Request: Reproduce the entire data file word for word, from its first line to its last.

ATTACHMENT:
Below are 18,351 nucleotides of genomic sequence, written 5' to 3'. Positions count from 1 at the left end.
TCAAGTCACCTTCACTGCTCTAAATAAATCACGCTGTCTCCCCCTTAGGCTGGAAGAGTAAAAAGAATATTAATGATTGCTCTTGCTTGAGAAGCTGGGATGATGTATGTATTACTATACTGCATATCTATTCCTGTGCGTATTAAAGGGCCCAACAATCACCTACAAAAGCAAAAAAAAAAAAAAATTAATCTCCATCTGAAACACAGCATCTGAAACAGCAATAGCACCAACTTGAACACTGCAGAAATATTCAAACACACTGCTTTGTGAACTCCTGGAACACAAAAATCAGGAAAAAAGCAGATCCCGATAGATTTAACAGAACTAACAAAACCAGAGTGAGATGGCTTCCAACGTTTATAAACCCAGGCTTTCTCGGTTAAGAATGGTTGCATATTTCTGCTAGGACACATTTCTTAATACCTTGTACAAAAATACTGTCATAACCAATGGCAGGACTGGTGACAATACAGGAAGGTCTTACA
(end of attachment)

Below are 18,351 nucleotides of genomic sequence, written 5' to 3'. Positions count from 1 at the left end.
TCAAGTCACCTTCACTGCTCTAAATAAATCACGCTGTCTCCCCCTTAGGCTGGAAGAGTAAAAAGAATATTAATGATTGCTCTTGCTTGAGAAGCTGGGATGATGTATGTATTACTATACTGCATATCTATTCCTGTGCGTATTAAAGGGCCCAACAATCACCTACAAAAGCAAAAAAAAAAAAAAATTAATCTCCATCTGAAACACAGCATCTGAAACAGCAATAGCACCAACTTGAACACTGCAGAAATATTCAAACACACTGCTTTGTGAACTCCTGGAACACAAAAATCAGGAAAAAAGCAGATCCCGATAGATTTAACAGAACTAACAAAACCAGAGTGAGATGGCTTCCAACGTTTATAAACCCAGGCTTTCTCGGTTAAGAATGGTTGCATATTTCTGCTAGGACACATTTCTTAATACCTTGTACAAAAATACTGTCATAACCAATGGCAGGACTGGTGACAATACAGGAAGGTCTTACA